Philip I Nelson
One Last Bug
I vowed to refrain from flogging this particular dead horse, but here's an ST BASIC bug that ranks among the worst BASIC bugs of all time. Type this line in the Command window and press Return:
x = 18.9
The computer prints these messages:
function not yet done System error #%N, please restart
Don't bother searching for an explanation in your BASIC manual; these are not BASIC messages. The bug appears when you assign certain values—multiples or fractions of 18.9—to a variable. The value 18.7 works just fine, but 18.8 is close enough to the demon quantity to generate part of the weird error message. And the problem involves more than mere messages. Enter this statement from the Command window:
x = 37.8
This time, ST BASIC crashes completely. The computer puts up a pair of cherry bombs, signaling a bus error, and dumps you back onto the desktop. Things look fine there until you touch a key, whereupon the system locks with four cherry bombs. If you're still feeling adventurous, try either of these:
x = 4.725
x = 1.18125
BASIC bombs with two cherries. When you dash back to the desktop, the computer locks with ten cherry bombs on the screen. That's as bad a crash as you can get on the ST without seeing the machine rip free from its cables, drag itself to the edge of the desk, and leap into the trash bin.
If that doesn't convince you to avoid ST BASIC for serious programming, enter these two lines from the Command window and compare the results:
? 257 * 257
? 257 ^ 2
Most Earthlings recognize these statements as mathematically equivalent, but in ST BASIC, it just ain't so. While users struggle with bugs like these, Atari has spent the last year waiting for MetaComCo to finish a revision of ST BASIC. Last year, based on a copy of Atari's draft manual, I wrote a column outlining the features of the new BASIC. Although it has yet to appear, one highly placed Atari source has been heard to say that the new version is only "one bug away" from completion—prompting some wags to ask whether Atari has only one more bug to eliminate from ST BASIC or one more to add.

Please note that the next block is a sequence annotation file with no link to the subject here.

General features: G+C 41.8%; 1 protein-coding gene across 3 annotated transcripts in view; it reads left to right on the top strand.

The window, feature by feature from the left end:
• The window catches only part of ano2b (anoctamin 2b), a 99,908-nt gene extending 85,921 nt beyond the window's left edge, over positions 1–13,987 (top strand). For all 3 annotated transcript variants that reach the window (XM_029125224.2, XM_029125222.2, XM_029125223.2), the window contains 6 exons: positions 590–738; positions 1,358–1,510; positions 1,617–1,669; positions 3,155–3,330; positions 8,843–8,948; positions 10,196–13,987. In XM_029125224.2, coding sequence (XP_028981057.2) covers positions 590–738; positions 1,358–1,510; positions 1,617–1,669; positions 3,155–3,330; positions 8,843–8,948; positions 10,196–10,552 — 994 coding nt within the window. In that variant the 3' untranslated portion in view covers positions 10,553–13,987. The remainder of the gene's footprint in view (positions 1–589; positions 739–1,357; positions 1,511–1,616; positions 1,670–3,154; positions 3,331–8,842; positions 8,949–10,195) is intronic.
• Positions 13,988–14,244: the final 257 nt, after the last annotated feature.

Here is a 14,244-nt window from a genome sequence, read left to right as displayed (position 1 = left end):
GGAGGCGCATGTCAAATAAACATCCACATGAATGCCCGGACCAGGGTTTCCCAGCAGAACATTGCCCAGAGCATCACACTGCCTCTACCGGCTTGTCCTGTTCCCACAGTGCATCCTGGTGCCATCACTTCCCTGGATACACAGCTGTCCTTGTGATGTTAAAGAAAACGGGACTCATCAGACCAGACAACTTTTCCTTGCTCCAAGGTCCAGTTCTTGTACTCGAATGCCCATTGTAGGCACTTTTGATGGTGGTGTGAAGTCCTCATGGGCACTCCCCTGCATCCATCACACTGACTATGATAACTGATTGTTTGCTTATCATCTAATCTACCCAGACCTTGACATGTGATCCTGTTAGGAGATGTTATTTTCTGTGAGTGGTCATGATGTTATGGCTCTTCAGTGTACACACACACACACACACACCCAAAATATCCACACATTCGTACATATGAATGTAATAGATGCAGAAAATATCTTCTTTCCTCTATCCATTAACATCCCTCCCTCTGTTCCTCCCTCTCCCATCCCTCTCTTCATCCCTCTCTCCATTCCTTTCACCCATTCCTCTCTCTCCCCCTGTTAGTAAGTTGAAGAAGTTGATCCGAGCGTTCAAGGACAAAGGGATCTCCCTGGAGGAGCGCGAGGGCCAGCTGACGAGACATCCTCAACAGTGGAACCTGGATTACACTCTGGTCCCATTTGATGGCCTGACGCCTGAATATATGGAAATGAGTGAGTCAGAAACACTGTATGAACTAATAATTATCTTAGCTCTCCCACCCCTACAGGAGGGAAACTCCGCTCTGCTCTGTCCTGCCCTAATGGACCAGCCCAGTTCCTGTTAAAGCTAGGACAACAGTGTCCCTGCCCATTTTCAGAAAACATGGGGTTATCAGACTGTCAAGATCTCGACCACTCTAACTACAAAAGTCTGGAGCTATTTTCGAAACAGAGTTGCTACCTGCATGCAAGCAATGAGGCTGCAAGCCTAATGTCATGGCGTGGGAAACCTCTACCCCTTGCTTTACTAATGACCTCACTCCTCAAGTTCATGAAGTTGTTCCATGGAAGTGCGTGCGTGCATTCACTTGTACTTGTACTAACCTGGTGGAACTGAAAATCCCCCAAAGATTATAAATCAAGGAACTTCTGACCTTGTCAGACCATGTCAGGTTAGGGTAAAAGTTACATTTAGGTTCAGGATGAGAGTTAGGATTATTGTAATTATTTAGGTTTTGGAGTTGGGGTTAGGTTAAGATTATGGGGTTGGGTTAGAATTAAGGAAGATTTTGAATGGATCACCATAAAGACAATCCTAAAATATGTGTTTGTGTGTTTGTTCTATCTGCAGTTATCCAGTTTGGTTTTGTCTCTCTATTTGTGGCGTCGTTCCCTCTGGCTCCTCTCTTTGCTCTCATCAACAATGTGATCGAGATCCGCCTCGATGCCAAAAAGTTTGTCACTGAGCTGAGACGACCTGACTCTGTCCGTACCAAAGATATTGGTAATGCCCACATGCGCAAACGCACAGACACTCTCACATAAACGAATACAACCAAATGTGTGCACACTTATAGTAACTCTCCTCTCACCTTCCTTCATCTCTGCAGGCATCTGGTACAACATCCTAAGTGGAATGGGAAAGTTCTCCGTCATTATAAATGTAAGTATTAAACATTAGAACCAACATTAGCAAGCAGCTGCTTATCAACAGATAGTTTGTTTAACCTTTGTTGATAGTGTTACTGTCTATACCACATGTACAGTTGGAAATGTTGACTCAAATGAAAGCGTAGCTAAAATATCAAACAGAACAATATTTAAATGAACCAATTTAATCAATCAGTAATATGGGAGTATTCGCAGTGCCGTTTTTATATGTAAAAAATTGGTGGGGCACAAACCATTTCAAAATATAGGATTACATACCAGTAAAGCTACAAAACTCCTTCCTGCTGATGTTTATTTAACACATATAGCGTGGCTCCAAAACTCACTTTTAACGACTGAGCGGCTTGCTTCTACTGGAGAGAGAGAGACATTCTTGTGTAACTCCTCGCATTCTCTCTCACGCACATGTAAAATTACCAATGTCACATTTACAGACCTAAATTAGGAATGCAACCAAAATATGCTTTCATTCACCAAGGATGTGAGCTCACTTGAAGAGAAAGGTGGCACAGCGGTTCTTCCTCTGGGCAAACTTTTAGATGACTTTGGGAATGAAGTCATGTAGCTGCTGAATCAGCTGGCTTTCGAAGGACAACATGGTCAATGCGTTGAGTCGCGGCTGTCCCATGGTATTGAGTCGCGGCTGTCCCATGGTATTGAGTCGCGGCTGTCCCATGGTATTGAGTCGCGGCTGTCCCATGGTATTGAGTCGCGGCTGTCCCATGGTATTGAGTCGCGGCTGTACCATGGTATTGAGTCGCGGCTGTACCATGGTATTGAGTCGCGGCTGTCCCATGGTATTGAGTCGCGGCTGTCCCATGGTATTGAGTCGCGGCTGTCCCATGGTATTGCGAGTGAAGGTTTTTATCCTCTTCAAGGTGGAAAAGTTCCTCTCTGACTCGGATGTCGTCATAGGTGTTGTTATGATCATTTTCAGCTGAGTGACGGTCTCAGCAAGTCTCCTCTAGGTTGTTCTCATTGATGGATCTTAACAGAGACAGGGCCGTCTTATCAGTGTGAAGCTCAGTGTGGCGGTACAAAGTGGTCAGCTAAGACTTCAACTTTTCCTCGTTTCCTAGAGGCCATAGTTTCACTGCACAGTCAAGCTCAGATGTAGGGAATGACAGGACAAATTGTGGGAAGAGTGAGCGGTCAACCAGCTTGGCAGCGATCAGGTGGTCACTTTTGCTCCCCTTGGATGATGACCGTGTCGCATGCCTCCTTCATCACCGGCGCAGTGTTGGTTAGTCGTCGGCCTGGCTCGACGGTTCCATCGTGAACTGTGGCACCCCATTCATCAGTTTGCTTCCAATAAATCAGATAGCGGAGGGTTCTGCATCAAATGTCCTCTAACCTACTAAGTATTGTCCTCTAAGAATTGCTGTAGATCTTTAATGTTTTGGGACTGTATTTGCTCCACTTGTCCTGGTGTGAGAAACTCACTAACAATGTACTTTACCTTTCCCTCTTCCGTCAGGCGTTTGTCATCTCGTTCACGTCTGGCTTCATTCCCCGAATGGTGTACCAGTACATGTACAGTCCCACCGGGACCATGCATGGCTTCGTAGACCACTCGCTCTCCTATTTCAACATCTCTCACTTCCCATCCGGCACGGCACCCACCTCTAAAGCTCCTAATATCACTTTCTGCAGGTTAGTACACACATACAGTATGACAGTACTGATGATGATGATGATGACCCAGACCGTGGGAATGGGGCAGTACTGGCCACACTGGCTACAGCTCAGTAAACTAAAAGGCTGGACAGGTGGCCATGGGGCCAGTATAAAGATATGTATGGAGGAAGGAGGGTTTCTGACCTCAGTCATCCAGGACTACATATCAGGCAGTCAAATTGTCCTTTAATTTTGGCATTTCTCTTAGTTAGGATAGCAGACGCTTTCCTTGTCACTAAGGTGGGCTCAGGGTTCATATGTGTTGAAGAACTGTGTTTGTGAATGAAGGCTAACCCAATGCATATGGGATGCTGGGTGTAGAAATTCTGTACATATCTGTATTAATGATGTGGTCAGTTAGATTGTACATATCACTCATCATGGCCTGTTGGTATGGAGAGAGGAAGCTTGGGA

Adding insult to injury, Atari has quit bundling NEOchrome and First Word with the computer. So while early ST buyers got a great graphics program and a decent word processor in addition to ST BASIC and Logo, current ST purchasers get only the languages.
LET Rides Again
In the meantime, others have been quick to market alternatives to ST BASIC. The most popular third party BASIC to date is GFA BASIC, which I've mentioned in past columns. A more recent offering is True BASIC, marketed under the auspices of John Kemeny and Thomas Kurtz, whom you may remember as the originators of the first BASIC language.
True BASIC has a certain fundamentalist appeal; after all, who better than the original authors to tell us how BASIC ought to work? The only problem is that computers and computer programming have changed a lot in the decades since BASIC was first devised. For instance, when was the last time you used LET or END in a BASIC program? END is mandatory in True BASIC, even if you're writing a quick five-line program for test purposes. And the statement LET, as in LET X = 20, is mandatory unless you begin the program with the statement OPTION NOLET. Tortured didacticism of that sort may win raves in an academic setting, but it's not going to earn many friends among practical programmers.
True BASIC provides a comfortable, GEM-based programming environment, and its documentation is thorough, but the language is a disappointing performer. Everything seems to run at about half speed, and many ST features are purposely made inaccessible—presumably so that True BASIC programs can run on less powerful machines like the IBM PC. Following the emerging norm, True BASIC includes a compile option. However, I didn't notice any significant speed increase after compiling the demo programs, all of which are on the order of drawing a flag or solving the Towers of Hanoi puzzle. True BASIC may be hot stuff on the PC, for which it evidently was designed. However, it's hard to imagine such a stiff language gaining wide approval among ST owners.